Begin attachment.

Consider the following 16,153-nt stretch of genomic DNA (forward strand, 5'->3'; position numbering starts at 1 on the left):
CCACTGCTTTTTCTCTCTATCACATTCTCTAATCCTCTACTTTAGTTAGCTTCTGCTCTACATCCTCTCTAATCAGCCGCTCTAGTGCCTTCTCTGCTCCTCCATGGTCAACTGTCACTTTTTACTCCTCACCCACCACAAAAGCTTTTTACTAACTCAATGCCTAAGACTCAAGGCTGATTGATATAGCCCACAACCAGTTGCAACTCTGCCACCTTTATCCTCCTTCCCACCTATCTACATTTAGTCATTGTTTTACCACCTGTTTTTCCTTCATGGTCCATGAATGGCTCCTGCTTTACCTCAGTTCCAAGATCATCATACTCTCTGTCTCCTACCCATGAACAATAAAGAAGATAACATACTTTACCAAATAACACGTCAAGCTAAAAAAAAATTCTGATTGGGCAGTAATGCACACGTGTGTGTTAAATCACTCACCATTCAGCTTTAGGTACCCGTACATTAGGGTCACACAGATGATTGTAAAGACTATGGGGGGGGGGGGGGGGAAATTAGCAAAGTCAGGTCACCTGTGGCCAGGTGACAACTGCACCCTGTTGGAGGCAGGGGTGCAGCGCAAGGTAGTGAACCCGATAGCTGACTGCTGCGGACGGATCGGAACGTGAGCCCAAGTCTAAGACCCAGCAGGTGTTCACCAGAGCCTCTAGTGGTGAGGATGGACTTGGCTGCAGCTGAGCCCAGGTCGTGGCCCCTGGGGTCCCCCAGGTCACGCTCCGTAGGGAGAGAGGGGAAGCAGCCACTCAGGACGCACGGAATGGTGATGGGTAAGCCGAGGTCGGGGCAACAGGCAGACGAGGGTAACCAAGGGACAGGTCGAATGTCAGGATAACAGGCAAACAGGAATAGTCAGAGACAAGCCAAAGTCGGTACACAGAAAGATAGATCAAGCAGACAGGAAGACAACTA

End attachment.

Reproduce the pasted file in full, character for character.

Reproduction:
Consider the following 16,153-nt stretch of genomic DNA (forward strand, 5'->3'; position numbering starts at 1 on the left):
CCACTGCTTTTTCTCTCTATCACATTCTCTAATCCTCTACTTTAGTTAGCTTCTGCTCTACATCCTCTCTAATCAGCCGCTCTAGTGCCTTCTCTGCTCCTCCATGGTCAACTGTCACTTTTTACTCCTCACCCACCACAAAAGCTTTTTACTAACTCAATGCCTAAGACTCAAGGCTGATTGATATAGCCCACAACCAGTTGCAACTCTGCCACCTTTATCCTCCTTCCCACCTATCTACATTTAGTCATTGTTTTACCACCTGTTTTTCCTTCATGGTCCATGAATGGCTCCTGCTTTACCTCAGTTCCAAGATCATCATACTCTCTGTCTCCTACCCATGAACAATAAAGAAGATAACATACTTTACCAAATAACACGTCAAGCTAAAAAAAAATTCTGATTGGGCAGTAATGCACACGTGTGTGTTAAATCACTCACCATTCAGCTTTAGGTACCCGTACATTAGGGTCACACAGATGATTGTAAAGACTATGGGGGGGGGGGGGGGGAAATTAGCAAAGTCAGGTCACCTGTGGCCAGGTGACAACTGCACCCTGTTGGAGGCAGGGGTGCAGCGCAAGGTAGTGAACCCGATAGCTGACTGCTGCGGACGGATCGGAACGTGAGCCCAAGTCTAAGACCCAGCAGGTGTTCACCAGAGCCTCTAGTGGTGAGGATGGACTTGGCTGCAGCTGAGCCCAGGTCGTGGCCCCTGGGGTCCCCCAGGTCACGCTCCGTAGGGAGAGAGGGGAAGCAGCCACTCAGGACGCACGGAATGGTGATGGGTAAGCCGAGGTCGGGGCAACAGGCAGACGAGGGTAACCAAGGGACAGGTCGAATGTCAGGATAACAGGCAAACAGGAATAGTCAGAGACAAGCCAAAGTCGGTACACAGAAAGATAGATCAAGCAGACAGGAAGACAACTA